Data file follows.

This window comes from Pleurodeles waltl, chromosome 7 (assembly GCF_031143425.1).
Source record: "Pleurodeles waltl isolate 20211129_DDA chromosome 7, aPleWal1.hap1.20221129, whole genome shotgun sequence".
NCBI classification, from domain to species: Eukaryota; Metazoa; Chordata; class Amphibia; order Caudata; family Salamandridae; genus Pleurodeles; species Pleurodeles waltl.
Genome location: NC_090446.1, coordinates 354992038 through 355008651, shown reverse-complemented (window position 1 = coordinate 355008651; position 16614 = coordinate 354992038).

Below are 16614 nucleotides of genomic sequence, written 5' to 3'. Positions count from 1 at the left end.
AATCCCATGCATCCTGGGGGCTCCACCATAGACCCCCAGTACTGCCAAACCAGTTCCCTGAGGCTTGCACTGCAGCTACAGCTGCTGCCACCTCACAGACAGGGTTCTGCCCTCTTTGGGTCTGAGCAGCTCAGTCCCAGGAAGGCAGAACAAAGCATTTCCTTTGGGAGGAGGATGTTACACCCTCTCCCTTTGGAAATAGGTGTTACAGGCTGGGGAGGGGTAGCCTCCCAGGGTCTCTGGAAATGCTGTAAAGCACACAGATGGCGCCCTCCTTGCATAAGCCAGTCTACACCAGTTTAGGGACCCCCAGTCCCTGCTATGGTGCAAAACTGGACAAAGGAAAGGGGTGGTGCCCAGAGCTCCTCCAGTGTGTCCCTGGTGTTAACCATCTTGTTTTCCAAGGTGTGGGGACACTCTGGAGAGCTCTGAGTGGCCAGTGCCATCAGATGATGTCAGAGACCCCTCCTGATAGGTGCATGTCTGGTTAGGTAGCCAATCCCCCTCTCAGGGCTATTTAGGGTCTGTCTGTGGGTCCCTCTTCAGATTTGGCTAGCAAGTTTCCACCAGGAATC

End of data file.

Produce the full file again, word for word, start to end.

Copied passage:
This window comes from Pleurodeles waltl, chromosome 7 (assembly GCF_031143425.1).
Source record: "Pleurodeles waltl isolate 20211129_DDA chromosome 7, aPleWal1.hap1.20221129, whole genome shotgun sequence".
NCBI classification, from domain to species: Eukaryota; Metazoa; Chordata; class Amphibia; order Caudata; family Salamandridae; genus Pleurodeles; species Pleurodeles waltl.
Genome location: NC_090446.1, coordinates 354992038 through 355008651, shown reverse-complemented (window position 1 = coordinate 355008651; position 16614 = coordinate 354992038).

Below are 16614 nucleotides of genomic sequence, written 5' to 3'. Positions count from 1 at the left end.
AATCCCATGCATCCTGGGGGCTCCACCATAGACCCCCAGTACTGCCAAACCAGTTCCCTGAGGCTTGCACTGCAGCTACAGCTGCTGCCACCTCACAGACAGGGTTCTGCCCTCTTTGGGTCTGAGCAGCTCAGTCCCAGGAAGGCAGAACAAAGCATTTCCTTTGGGAGGAGGATGTTACACCCTCTCCCTTTGGAAATAGGTGTTACAGGCTGGGGAGGGGTAGCCTCCCAGGGTCTCTGGAAATGCTGTAAAGCACACAGATGGCGCCCTCCTTGCATAAGCCAGTCTACACCAGTTTAGGGACCCCCAGTCCCTGCTATGGTGCAAAACTGGACAAAGGAAAGGGGTGGTGCCCAGAGCTCCTCCAGTGTGTCCCTGGTGTTAACCATCTTGTTTTCCAAGGTGTGGGGACACTCTGGAGAGCTCTGAGTGGCCAGTGCCATCAGATGATGTCAGAGACCCCTCCTGATAGGTGCATGTCTGGTTAGGTAGCCAATCCCCCTCTCAGGGCTATTTAGGGTCTGTCTGTGGGTCCCTCTTCAGATTTGGCTAGCAAGTTTCCACCAGGAATC